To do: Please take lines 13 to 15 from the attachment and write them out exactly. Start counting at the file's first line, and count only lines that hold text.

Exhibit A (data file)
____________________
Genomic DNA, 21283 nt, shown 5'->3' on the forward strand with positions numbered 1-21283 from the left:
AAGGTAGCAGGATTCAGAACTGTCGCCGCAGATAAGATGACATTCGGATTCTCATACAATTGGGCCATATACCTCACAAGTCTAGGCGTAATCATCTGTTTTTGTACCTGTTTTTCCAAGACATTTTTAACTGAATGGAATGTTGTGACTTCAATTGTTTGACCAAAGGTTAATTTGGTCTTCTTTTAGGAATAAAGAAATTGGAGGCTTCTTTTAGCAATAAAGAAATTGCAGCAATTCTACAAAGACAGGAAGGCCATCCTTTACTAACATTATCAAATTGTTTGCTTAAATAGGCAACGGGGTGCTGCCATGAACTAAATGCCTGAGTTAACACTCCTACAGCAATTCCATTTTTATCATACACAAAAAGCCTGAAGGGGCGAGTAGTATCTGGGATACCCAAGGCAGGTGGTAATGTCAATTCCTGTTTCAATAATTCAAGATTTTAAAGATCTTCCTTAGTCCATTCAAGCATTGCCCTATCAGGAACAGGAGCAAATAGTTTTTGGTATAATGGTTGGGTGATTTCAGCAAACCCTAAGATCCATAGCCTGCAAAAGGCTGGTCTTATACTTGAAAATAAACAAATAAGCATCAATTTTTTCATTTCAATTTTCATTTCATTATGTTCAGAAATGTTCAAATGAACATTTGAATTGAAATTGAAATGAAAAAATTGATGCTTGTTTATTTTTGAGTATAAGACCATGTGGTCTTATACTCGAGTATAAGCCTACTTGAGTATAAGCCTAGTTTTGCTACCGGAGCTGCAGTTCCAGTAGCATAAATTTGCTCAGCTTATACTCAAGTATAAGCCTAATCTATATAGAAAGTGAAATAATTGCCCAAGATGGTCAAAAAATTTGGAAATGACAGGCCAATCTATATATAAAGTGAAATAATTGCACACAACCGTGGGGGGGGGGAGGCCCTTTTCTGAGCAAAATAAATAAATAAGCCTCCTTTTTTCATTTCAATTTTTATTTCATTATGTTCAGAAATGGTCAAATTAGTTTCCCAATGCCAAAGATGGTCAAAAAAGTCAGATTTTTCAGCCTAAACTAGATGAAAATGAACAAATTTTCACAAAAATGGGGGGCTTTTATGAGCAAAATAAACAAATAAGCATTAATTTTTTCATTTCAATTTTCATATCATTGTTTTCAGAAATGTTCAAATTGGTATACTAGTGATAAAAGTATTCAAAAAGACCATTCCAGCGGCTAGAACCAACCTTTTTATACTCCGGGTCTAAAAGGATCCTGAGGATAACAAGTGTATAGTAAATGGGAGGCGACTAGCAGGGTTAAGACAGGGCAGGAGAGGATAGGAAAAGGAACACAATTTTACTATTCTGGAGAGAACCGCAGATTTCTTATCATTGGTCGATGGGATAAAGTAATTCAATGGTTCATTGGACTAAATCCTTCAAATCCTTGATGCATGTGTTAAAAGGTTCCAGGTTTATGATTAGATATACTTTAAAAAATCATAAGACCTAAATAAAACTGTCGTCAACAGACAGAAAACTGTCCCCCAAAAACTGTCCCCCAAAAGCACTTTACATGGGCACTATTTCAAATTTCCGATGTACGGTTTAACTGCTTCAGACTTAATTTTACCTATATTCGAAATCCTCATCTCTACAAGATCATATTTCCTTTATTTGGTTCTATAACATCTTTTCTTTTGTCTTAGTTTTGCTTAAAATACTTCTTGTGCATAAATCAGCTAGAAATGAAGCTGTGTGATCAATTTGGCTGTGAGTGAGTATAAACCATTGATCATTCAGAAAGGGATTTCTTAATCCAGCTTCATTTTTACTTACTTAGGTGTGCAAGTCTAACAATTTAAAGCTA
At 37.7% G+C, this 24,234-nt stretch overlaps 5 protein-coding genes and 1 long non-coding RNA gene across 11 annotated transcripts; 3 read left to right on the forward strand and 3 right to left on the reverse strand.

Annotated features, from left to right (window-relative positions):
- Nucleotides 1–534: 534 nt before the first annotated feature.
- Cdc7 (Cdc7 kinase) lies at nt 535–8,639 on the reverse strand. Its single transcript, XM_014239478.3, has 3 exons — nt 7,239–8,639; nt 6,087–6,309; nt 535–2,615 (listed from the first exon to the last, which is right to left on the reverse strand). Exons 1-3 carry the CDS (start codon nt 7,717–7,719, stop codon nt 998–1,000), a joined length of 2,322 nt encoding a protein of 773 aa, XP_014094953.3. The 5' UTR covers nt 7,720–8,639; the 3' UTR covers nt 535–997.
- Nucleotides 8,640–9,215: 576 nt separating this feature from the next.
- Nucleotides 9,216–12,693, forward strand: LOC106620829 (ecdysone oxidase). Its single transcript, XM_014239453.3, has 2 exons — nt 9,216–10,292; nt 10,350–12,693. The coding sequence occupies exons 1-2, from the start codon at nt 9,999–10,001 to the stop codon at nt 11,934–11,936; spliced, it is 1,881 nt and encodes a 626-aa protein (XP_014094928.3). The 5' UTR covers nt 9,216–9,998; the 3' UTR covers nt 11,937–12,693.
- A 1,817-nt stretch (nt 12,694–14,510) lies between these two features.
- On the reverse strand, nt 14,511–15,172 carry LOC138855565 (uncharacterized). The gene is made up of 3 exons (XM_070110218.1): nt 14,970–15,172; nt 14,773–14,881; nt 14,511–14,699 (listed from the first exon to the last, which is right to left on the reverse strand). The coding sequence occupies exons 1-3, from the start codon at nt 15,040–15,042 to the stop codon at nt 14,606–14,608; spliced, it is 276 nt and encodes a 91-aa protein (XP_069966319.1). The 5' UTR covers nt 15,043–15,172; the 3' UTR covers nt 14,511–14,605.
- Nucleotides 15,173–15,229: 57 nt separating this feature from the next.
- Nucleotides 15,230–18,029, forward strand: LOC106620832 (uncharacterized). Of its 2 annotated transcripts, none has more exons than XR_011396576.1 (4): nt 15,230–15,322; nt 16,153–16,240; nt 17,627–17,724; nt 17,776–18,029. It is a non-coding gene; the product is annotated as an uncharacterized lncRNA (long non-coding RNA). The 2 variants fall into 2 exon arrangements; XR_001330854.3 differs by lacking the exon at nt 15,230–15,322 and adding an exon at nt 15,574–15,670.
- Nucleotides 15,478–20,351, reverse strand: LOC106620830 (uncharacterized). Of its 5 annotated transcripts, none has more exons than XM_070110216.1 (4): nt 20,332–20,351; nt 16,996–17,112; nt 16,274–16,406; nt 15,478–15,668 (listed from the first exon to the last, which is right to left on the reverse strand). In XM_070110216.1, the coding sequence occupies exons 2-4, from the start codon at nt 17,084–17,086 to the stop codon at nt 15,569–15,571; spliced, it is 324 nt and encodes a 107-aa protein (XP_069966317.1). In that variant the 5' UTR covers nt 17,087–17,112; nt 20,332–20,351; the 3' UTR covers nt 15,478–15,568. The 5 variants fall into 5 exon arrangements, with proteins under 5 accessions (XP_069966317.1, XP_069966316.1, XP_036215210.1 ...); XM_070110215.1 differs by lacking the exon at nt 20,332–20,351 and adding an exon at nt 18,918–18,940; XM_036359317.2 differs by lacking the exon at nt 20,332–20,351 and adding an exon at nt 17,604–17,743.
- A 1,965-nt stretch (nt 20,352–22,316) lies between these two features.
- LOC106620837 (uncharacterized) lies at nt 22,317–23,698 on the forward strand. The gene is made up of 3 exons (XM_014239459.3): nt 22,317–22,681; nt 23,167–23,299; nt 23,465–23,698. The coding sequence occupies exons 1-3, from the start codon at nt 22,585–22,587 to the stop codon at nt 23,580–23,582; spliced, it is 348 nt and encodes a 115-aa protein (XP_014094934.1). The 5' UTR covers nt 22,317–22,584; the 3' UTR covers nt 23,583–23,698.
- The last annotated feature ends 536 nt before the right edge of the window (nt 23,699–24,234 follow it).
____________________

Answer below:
- Nucleotides 15,478–20,351, reverse strand: LOC106620830 (uncharacterized). Of its 5 annotated transcripts, none has more exons than XM_070110216.1 (4): nt 20,332–20,351; nt 16,996–17,112; nt 16,274–16,406; nt 15,478–15,668 (listed from the first exon to the last, which is right to left on the reverse strand). In XM_070110216.1, the coding sequence occupies exons 2-4, from the start codon at nt 17,084–17,086 to the stop codon at nt 15,569–15,571; spliced, it is 324 nt and encodes a 107-aa protein (XP_069966317.1). In that variant the 5' UTR covers nt 17,087–17,112; nt 20,332–20,351; the 3' UTR covers nt 15,478–15,568. The 5 variants fall into 5 exon arrangements, with proteins under 5 accessions (XP_069966317.1, XP_069966316.1, XP_036215210.1 ...); XM_070110215.1 differs by lacking the exon at nt 20,332–20,351 and adding an exon at nt 18,918–18,940; XM_036359317.2 differs by lacking the exon at nt 20,332–20,351 and adding an exon at nt 17,604–17,743.
- A 1,965-nt stretch (nt 20,352–22,316) lies between these two features.
- LOC106620837 (uncharacterized) lies at nt 22,317–23,698 on the forward strand. The gene is made up of 3 exons (XM_014239459.3): nt 22,317–22,681; nt 23,167–23,299; nt 23,465–23,698. The coding sequence occupies exons 1-3, from the start codon at nt 22,585–22,587 to the stop codon at nt 23,580–23,582; spliced, it is 348 nt and encodes a 115-aa protein (XP_014094934.1). The 5' UTR covers nt 22,317–22,584; the 3' UTR covers nt 23,583–23,698.